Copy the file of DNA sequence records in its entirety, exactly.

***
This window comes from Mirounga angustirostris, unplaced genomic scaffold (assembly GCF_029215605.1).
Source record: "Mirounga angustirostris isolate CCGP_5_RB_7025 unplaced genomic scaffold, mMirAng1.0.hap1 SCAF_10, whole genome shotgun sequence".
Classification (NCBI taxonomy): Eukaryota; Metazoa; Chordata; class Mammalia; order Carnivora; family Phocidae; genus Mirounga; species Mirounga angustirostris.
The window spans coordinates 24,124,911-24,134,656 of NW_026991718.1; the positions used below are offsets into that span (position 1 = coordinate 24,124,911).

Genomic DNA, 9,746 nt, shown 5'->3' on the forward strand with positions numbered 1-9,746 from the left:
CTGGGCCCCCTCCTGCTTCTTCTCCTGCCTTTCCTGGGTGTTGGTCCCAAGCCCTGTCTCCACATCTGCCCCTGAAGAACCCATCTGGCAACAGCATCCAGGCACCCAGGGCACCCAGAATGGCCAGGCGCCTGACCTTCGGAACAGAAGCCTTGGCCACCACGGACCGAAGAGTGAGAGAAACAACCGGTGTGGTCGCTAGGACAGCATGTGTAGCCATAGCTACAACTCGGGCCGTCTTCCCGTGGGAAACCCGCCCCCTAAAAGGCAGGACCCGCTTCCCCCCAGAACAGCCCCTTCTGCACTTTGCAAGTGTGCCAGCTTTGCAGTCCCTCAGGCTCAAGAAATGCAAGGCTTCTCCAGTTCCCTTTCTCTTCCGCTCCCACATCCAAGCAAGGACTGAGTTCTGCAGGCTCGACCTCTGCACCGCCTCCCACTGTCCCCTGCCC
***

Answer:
This window comes from Mirounga angustirostris, unplaced genomic scaffold (assembly GCF_029215605.1).
Source record: "Mirounga angustirostris isolate CCGP_5_RB_7025 unplaced genomic scaffold, mMirAng1.0.hap1 SCAF_10, whole genome shotgun sequence".
Classification (NCBI taxonomy): Eukaryota; Metazoa; Chordata; class Mammalia; order Carnivora; family Phocidae; genus Mirounga; species Mirounga angustirostris.
The window spans coordinates 24,124,911-24,134,656 of NW_026991718.1; the positions used below are offsets into that span (position 1 = coordinate 24,124,911).

Genomic DNA, 9,746 nt, shown 5'->3' on the forward strand with positions numbered 1-9,746 from the left:
CTGGGCCCCCTCCTGCTTCTTCTCCTGCCTTTCCTGGGTGTTGGTCCCAAGCCCTGTCTCCACATCTGCCCCTGAAGAACCCATCTGGCAACAGCATCCAGGCACCCAGGGCACCCAGAATGGCCAGGCGCCTGACCTTCGGAACAGAAGCCTTGGCCACCACGGACCGAAGAGTGAGAGAAACAACCGGTGTGGTCGCTAGGACAGCATGTGTAGCCATAGCTACAACTCGGGCCGTCTTCCCGTGGGAAACCCGCCCCCTAAAAGGCAGGACCCGCTTCCCCCCAGAACAGCCCCTTCTGCACTTTGCAAGTGTGCCAGCTTTGCAGTCCCTCAGGCTCAAGAAATGCAAGGCTTCTCCAGTTCCCTTTCTCTTCCGCTCCCACATCCAAGCAAGGACTGAGTTCTGCAGGCTCGACCTCTGCACCGCCTCCCACTGTCCCCTGCCC